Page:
John Swinton (died 1723)
Sir John Swinton of that Ilk was a Scottish politician.
He was born before 1662, the second son of John Swinton, of Swinton in Berwickshire, and his wife Margaret, daughter of William Stewart, 2nd Lord Blantyre. Swinton's father had become a Quaker was an active politician during the Protectorate and had had his estates forfeited at the Restoration. The younger Swinton, who remained a Presbyterian, became a successful merchant in the Netherlands. He succeeded his elder brother as head of the family in 1687 and returned to Scotland at the time of the Glorious Revolution, of which his uncle Lord Mersington was a supporter. In 1689 he was appointed a commissioner of supply for Berwickshire, and the following year he was restored to his father's estates. From 1690 until 1707 he was a commissioner for Berwickshire in the Parliament of Scotland. He became a director of the Company of Scotland and of the Bank of Scotland in 1695, incurring losses during the Darien scheme. He was knighted before September 1696 and made a burgess of Edinburgh in 1707. Swinton supported the Act of Union 1707, and was one of the Scottish representatives to the first Parliament of Great Britain and a commissioner of the Equivalent. He did not stand for Berwickshire at the election of 1708, but remained on the Equivalent commission until it was dissolved in 1719. He supported the Hanoverian succession in 1714.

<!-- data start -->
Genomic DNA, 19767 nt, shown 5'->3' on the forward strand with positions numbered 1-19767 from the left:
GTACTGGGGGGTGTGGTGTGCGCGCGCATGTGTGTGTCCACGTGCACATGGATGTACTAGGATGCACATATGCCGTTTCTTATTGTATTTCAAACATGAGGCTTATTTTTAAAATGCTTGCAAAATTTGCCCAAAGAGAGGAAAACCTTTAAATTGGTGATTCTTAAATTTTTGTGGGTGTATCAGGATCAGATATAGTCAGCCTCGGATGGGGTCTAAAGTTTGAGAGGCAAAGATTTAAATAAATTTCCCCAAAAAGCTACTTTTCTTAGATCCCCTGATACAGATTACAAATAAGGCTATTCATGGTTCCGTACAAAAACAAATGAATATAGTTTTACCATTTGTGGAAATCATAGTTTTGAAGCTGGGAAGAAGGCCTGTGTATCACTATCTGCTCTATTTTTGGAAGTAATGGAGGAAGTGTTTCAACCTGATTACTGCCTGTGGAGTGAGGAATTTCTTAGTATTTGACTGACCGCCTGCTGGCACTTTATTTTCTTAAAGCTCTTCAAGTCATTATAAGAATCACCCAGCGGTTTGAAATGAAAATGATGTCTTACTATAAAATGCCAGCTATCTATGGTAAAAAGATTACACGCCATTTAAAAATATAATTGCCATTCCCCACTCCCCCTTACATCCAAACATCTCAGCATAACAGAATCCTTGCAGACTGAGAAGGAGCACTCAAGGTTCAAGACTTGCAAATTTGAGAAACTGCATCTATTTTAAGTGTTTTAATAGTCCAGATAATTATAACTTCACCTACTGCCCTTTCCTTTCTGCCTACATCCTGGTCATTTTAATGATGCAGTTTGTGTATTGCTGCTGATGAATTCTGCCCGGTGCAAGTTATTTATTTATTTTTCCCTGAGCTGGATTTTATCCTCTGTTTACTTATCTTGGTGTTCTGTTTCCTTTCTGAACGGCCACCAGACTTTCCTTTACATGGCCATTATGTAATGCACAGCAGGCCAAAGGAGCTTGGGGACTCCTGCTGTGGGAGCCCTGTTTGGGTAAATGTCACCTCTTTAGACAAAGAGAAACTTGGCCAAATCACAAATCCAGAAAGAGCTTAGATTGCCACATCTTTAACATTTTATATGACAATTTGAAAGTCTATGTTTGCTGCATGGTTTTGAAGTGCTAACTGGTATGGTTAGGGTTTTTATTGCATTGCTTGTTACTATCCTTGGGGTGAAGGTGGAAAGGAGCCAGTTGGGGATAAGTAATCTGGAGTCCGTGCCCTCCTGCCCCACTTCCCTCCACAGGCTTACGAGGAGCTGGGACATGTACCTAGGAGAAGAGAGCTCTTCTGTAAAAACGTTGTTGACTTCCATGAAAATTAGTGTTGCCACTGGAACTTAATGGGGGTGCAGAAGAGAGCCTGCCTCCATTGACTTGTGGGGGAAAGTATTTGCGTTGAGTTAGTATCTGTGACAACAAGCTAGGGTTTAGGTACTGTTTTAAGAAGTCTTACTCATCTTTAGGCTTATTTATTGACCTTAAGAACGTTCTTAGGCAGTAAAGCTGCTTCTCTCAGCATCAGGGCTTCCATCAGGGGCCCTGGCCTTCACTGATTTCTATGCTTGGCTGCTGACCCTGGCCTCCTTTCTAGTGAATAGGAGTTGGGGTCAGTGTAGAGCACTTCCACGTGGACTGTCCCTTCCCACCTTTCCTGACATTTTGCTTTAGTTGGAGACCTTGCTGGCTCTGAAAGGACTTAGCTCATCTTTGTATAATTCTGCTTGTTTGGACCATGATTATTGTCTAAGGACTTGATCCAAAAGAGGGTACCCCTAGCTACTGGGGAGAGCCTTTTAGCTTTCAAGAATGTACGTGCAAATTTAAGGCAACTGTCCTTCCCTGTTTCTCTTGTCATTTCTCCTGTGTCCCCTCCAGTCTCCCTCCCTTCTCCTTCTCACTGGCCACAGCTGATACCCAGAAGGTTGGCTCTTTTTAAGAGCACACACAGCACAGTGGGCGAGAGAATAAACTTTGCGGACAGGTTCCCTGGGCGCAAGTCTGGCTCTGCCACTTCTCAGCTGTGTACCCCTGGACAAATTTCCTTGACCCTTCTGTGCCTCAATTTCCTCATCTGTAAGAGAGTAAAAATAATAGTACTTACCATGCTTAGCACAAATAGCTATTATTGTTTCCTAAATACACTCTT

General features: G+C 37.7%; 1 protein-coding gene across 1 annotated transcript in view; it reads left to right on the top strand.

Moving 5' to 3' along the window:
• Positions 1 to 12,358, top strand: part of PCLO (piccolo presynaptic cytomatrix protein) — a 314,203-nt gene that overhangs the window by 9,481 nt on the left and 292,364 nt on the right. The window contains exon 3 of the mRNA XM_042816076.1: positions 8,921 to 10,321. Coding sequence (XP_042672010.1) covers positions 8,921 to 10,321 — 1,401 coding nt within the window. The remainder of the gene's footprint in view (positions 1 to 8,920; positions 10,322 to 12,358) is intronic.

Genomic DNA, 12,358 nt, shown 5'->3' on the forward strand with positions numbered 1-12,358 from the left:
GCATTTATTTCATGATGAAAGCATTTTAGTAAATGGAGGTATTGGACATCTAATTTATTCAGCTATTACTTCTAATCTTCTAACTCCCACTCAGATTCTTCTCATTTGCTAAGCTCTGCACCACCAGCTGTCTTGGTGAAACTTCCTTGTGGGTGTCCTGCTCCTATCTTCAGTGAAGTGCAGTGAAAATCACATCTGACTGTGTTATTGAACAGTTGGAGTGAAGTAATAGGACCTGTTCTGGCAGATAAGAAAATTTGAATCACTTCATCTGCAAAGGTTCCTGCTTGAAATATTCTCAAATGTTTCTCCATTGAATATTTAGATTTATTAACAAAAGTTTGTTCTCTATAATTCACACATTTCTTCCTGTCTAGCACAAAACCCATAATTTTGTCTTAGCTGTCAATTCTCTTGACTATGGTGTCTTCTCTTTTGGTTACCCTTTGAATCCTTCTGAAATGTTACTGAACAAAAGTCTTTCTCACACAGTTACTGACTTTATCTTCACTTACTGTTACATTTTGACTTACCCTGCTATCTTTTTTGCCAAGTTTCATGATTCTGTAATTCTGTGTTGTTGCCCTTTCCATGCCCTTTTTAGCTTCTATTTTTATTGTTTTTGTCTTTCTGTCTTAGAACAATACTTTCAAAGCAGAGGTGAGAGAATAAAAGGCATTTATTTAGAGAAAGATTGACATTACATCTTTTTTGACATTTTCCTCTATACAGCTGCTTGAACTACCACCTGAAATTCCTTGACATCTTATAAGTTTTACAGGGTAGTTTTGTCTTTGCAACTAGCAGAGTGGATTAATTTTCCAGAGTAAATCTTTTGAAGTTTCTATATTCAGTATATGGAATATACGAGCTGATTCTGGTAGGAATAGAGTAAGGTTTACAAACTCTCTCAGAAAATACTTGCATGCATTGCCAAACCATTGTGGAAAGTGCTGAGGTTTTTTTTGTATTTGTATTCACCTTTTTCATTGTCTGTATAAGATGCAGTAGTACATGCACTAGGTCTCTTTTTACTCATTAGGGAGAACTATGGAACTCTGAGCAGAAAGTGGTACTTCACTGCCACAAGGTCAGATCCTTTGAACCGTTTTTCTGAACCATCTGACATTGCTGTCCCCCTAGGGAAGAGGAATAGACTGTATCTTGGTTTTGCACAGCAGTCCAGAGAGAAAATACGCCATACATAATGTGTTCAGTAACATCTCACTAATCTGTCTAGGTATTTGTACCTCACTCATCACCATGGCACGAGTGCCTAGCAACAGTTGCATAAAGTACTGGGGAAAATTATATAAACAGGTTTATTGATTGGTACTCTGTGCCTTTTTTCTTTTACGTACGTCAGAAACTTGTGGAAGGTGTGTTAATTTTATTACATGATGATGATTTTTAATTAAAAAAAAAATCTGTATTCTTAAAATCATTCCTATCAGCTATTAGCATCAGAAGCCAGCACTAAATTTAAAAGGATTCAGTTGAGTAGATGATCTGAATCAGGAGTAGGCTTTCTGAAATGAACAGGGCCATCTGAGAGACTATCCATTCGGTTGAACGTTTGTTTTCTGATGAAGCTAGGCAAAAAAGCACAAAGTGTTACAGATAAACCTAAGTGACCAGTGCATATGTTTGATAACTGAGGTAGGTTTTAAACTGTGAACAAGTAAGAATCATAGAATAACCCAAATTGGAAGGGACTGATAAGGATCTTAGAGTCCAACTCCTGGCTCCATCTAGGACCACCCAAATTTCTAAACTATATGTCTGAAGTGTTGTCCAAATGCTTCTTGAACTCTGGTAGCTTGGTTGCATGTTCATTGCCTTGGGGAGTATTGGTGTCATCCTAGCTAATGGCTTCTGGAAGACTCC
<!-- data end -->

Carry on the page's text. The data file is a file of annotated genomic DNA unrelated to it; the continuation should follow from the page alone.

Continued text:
Swinton was married firstly in 1674 to Sarah, daughter of William Welch of London; they had one daughter. His wife died in about 1690, and he was married secondly on 17 February 1698 to Anne, daughter of Sir Robert Sinclair, 1st Baronet of Longformacus. They had four sons and three daughters. Sir John Swinton died in 1723 and was succeeded by his eldest son John.
- David Wilkinson, SWINTON, Sir John (bef. 1662-1723), of Swinton, Berwicks. in The History of Parliament: the House of Commons 1690-1715 (2002).